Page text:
Over the last couple of years, studies have been conducted that reveal how little today's students know about the Holocaust. One of these studies by The Claims Conference, examined the knowledge base across five countries, including the United States. Here are some of their shocking discoveries as reported in the U.S. Millennial Holocaust Knowledge and Awareness Survey.
Among American Millennials and Generation Z:
Yes. Holocaust education should be a part of every school curriculum around the world. There should be multiple sessions on it at different periods of a student's learning career. The older they get, the more they can understand. It's not a "one and done" lesson.
But, we can't wait for school systems to catch up with the need. And we don't have to be a child or young adult to invest time in Holocaust education. We can each learn on our own. I recently realized how far I've come in my own education and most of it came through either personal study or through my time with The Matzevah Foundation.
A few years ago, I found a journal I kept in a "Voices of the Holocaust" class I took at my university. Our professor saw the importance of students having an outlet to process their thoughts and feelings after each class. Our twice weekly lectures were always heavy; full of heartbreaking stats, facts that seemed too gruesome to be believed, and stories of those who lived through the Holocaust that left us in awe. Part of our weekly assignment was to journal after each lecture.
I read back through my writings last week. While I came to the class with a basic knowledge of the Holocaust, I realized I only knew enough to skim the surface. My journal entries are full of stats and the initial thoughts I had to things that now, more than two decades later, I know by heart. I saw my initial horror at what the Holocaust really was and my shock over how it came to that climax of hate, death, and destruction.
As I read my entries, I realized how simple and basic my thoughts were back then. And that's good! It shows that I was willing to start somewhere. To have an open mind and heart to want to understand what happened to the millions of Jews, Gypsies, prisoners, and others who died during the Holocaust. I wanted to know how average people were caught up in a hatred and fear of their fellow man that led them to want to cleanse the world of these "undesirables."
In one entry, I wrote "Someday I would like to go to Poland." My professor wrote back, "Yes, you have your whole life ahead of you." Little did I know how nine years later that would become a reality when I went to Poland for the first of what would become eleven times (and once to Ukraine)... and counting.
Restoring Jewish cemeteries is what brought me to Poland initially. What keeps me coming back is the continued on the ground work we do in preserving cemeteries but it's become more than that. It's about the people I've met who work alongside us. We share our stories, what brought us to Poland, why we see it's important to care for Jewish cemeteries, and so much more. There's a lot of laughter shared as we work and live together. There are also shared tears when we ponder together the magnitude of the Shoah.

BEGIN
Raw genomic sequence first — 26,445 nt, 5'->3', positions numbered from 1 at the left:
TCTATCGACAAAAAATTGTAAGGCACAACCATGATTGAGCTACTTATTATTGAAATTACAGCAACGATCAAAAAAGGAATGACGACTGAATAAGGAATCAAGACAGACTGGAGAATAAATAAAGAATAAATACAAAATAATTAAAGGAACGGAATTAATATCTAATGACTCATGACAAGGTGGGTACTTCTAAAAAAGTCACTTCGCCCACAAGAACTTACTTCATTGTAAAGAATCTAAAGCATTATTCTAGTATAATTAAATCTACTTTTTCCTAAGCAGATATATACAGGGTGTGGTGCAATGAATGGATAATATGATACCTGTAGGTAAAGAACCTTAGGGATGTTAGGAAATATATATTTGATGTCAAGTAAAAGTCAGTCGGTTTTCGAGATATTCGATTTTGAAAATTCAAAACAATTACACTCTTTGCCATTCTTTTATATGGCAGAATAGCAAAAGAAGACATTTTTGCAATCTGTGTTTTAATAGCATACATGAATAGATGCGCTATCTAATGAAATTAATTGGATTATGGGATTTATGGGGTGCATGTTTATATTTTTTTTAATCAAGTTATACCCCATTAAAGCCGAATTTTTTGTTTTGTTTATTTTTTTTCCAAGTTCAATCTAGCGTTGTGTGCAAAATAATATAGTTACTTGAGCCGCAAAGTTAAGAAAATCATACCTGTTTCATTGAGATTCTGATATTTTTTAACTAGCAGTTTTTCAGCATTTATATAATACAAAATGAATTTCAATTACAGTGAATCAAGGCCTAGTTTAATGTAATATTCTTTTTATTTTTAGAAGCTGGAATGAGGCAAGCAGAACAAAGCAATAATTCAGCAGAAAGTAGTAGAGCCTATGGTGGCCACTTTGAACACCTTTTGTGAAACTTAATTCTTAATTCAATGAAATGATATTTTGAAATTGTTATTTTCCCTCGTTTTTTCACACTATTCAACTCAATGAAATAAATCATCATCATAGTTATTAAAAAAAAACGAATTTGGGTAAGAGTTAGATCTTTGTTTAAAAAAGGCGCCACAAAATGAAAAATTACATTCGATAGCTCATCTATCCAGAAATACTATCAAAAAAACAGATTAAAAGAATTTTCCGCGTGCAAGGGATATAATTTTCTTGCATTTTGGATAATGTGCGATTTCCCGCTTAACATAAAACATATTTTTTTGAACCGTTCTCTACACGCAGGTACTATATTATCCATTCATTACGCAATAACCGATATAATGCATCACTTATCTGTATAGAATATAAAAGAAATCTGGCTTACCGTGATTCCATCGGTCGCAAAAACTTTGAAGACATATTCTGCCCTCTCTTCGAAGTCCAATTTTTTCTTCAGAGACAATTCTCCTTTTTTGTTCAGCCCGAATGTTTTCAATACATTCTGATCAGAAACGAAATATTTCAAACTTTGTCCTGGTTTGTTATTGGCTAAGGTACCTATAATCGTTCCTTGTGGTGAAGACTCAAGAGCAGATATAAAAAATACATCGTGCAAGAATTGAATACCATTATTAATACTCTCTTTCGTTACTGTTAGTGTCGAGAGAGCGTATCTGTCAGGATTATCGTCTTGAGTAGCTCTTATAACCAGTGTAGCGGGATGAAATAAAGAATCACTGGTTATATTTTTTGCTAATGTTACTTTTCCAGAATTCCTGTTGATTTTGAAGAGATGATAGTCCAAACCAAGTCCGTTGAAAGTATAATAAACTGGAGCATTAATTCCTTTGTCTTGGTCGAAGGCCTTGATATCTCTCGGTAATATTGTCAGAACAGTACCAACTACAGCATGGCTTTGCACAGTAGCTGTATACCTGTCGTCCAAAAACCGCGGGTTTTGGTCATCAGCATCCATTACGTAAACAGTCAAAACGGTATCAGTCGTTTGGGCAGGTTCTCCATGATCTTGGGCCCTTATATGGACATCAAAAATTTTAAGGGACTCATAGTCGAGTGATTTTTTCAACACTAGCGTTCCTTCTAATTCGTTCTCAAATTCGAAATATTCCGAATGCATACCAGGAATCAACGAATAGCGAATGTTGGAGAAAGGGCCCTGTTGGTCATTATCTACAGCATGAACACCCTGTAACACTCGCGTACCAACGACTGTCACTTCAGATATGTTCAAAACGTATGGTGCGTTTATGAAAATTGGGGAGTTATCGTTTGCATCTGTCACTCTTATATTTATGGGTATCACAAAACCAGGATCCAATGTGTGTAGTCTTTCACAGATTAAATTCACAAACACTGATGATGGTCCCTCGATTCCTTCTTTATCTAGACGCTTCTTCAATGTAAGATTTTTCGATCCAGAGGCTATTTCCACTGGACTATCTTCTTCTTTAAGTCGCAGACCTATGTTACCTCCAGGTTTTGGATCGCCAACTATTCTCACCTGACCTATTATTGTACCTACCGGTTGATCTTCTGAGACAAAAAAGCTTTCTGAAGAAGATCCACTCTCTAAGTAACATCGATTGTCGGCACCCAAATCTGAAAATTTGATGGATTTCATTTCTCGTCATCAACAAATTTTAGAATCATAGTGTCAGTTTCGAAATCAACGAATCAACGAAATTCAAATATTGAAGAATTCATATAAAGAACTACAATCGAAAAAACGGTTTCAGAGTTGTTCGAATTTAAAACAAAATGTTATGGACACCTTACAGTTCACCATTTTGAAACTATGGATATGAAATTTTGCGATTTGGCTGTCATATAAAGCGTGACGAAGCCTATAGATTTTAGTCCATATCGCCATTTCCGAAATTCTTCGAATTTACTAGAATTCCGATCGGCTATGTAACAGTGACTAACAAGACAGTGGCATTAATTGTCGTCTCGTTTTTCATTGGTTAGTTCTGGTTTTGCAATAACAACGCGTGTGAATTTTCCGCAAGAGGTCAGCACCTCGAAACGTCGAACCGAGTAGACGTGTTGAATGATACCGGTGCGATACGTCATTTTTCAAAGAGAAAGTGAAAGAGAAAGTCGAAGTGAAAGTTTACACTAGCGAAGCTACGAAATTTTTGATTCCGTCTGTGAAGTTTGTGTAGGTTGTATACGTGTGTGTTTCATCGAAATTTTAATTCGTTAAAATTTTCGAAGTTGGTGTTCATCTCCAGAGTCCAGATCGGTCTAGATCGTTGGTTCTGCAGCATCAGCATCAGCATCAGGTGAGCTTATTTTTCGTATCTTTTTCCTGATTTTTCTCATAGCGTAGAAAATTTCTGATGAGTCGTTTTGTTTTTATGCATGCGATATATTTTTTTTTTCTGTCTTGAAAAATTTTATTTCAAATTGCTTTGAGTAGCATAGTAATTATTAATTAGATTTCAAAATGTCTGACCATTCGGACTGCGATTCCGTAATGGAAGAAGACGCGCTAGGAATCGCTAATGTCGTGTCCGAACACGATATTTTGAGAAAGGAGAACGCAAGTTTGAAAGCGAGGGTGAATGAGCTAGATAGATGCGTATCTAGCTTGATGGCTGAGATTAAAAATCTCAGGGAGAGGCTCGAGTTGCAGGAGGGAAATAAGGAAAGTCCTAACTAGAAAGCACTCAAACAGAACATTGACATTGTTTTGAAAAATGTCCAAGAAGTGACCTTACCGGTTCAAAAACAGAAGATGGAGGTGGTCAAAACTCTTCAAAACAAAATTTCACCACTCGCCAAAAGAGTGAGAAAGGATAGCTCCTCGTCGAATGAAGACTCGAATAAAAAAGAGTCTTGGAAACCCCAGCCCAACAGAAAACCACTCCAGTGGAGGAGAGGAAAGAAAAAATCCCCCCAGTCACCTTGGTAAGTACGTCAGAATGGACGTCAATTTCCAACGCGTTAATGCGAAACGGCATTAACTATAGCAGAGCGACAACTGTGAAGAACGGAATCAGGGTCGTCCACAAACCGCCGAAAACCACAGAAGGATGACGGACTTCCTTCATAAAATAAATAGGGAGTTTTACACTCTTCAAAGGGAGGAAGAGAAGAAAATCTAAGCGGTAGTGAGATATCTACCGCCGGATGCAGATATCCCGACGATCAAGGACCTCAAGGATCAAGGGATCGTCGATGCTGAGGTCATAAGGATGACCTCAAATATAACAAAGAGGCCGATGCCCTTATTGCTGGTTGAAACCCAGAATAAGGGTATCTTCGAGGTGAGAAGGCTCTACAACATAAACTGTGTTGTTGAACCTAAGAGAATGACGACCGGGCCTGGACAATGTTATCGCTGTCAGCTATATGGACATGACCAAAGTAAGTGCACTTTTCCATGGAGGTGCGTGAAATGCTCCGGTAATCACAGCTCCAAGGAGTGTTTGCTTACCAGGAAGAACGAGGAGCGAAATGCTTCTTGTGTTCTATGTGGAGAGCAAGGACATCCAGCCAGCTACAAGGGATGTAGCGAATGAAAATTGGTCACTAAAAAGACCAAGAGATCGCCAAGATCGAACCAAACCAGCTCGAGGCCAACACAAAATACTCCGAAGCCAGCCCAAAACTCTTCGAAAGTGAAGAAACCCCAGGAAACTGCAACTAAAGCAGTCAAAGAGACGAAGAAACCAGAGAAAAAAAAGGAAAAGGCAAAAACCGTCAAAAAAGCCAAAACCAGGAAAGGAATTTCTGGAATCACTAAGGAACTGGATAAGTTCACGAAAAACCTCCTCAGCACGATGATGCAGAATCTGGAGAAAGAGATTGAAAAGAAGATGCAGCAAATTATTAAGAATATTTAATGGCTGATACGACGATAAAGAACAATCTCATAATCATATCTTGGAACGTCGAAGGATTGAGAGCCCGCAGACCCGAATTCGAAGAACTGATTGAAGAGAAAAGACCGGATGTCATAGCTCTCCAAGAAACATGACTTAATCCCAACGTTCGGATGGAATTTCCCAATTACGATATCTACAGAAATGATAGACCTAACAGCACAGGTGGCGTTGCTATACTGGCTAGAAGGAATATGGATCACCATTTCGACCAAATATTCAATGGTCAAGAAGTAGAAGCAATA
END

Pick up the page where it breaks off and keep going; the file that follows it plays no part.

My Holocaust education has grown exponentially from those days of my university journal. I believe I am a richer person for knowing some of the names, the faces, and the lives that were lost in the Shoah. Every time I read about a person who endured those hard days, I am remembering them. Someone somewhere on the other side of the world in 2021 is remembering that they lived. That they were a beloved family member. Contributed to their friends, village, and culture. Their lives were not wiped from the earth as the perpetrators tried to do. I am remembering them.
Today, I have multiple journals and notebooks filled with observations, learnings, and reflections that have come from my travels, work in Poland, courses I've taken, and movies I have watched. I've come a long way from that half filled little blue spiral notebook.
I challenge you on this International Holocaust Remembrance Day to think of what you can do to learn more. Read a book. View an online exhibit from Yad Vashem or the United States Holocaust Memorial and Museum. Watch a film. Take a class. Talk with others. Ask your older family members what they remember about the war. Every moment you spend in learning will bring you a greater awareness of our past so we can work to not repeat these same horrors tomorrow.
We each have a roll to play. We each can remember.
- Rachel McRae, Director of Communications for The Matzevah Foundation